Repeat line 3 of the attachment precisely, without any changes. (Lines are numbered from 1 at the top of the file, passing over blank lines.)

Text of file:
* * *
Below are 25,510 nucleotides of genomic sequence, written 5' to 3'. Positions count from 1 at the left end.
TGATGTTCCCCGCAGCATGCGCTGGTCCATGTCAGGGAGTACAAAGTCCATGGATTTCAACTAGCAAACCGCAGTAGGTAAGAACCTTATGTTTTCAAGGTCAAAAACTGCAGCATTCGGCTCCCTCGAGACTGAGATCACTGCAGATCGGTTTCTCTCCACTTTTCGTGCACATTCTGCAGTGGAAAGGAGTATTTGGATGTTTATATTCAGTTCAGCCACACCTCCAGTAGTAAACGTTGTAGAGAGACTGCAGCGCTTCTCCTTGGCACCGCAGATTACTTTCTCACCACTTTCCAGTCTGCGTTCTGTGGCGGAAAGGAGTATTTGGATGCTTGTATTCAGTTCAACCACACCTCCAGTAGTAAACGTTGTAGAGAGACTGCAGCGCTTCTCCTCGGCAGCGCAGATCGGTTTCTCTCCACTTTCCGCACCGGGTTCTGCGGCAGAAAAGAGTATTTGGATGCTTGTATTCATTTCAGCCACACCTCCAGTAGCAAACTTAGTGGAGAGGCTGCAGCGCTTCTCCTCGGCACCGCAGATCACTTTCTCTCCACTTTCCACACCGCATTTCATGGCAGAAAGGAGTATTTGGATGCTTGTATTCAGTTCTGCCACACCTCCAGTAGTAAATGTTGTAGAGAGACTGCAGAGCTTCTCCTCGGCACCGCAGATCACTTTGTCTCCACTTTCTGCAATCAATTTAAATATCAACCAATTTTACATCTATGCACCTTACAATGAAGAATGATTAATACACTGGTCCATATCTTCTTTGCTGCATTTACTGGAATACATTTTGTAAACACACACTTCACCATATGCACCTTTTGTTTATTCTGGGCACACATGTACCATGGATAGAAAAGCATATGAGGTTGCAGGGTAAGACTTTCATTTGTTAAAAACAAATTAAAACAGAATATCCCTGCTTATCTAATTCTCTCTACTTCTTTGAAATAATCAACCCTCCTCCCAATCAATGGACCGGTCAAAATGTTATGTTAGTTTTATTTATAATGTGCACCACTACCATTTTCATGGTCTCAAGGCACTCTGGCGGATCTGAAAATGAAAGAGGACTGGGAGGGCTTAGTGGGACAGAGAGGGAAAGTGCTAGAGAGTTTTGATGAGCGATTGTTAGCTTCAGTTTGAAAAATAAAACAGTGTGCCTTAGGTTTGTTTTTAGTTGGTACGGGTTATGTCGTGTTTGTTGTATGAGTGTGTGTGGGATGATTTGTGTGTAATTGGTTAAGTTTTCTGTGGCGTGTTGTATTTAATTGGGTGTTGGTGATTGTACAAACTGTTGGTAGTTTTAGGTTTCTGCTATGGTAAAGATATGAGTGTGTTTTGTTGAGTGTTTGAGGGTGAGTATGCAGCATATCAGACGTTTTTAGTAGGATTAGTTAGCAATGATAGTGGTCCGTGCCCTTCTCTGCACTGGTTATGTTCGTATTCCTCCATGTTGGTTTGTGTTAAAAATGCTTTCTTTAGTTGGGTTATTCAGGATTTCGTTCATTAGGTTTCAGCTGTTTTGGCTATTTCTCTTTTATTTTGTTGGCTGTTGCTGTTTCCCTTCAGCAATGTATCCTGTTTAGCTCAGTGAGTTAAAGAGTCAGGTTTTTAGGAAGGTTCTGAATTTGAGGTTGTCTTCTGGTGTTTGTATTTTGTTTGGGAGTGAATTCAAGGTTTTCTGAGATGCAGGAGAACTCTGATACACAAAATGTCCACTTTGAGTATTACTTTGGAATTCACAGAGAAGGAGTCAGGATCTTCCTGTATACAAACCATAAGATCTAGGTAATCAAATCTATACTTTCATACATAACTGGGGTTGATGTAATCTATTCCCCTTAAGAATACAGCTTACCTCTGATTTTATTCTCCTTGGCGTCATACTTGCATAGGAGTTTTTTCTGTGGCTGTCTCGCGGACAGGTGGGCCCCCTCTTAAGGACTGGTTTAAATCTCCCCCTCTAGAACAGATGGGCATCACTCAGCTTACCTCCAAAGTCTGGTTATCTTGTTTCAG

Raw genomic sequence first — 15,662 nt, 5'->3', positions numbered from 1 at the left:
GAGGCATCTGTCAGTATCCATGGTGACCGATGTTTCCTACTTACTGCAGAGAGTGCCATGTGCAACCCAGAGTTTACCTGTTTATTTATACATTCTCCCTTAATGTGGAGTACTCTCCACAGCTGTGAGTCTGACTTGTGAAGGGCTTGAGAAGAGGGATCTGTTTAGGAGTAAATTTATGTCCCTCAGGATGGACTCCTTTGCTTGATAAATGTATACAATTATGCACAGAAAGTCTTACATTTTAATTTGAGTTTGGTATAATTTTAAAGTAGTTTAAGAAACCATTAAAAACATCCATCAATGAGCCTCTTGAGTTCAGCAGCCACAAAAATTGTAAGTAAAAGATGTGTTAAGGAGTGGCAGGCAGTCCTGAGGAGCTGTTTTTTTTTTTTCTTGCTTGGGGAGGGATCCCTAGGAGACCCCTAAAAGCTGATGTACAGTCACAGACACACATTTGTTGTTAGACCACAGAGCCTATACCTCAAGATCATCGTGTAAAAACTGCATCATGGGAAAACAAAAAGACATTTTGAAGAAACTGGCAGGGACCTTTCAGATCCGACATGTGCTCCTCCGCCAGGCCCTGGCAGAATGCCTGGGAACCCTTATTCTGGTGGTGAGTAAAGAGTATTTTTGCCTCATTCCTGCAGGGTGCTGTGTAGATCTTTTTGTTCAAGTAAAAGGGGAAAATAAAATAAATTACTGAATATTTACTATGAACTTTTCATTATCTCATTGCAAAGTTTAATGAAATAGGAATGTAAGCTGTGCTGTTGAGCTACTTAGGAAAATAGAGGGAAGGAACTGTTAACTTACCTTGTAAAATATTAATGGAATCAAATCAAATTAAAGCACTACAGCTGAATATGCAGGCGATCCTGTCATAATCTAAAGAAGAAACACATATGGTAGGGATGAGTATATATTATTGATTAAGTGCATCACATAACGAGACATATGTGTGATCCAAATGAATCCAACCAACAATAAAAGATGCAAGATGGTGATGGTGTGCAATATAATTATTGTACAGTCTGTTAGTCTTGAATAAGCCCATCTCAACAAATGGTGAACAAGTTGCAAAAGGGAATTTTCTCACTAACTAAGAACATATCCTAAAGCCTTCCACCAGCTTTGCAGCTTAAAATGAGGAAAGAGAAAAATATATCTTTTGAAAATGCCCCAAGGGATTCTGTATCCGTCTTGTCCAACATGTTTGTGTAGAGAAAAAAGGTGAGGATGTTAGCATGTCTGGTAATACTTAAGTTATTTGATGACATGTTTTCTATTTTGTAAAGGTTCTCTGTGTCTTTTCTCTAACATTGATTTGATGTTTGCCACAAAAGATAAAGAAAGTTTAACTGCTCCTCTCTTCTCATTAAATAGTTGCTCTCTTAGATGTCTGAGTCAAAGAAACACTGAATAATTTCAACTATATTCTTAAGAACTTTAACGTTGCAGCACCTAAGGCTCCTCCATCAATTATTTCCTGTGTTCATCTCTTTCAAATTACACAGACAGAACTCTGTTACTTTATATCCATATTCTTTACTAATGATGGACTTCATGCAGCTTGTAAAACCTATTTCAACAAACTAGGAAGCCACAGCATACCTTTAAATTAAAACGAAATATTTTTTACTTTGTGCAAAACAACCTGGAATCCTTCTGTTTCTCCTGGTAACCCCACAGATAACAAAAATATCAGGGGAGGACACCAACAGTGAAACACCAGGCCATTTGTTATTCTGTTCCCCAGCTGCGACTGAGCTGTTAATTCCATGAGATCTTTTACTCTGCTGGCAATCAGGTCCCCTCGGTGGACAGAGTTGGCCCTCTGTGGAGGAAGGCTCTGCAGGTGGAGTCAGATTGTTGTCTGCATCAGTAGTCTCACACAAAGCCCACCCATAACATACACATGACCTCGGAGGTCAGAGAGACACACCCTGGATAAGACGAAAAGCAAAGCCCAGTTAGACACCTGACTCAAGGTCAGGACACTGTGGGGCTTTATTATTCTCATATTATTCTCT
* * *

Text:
Raw genomic sequence first — 15,662 nt, 5'->3', positions numbered from 1 at the left: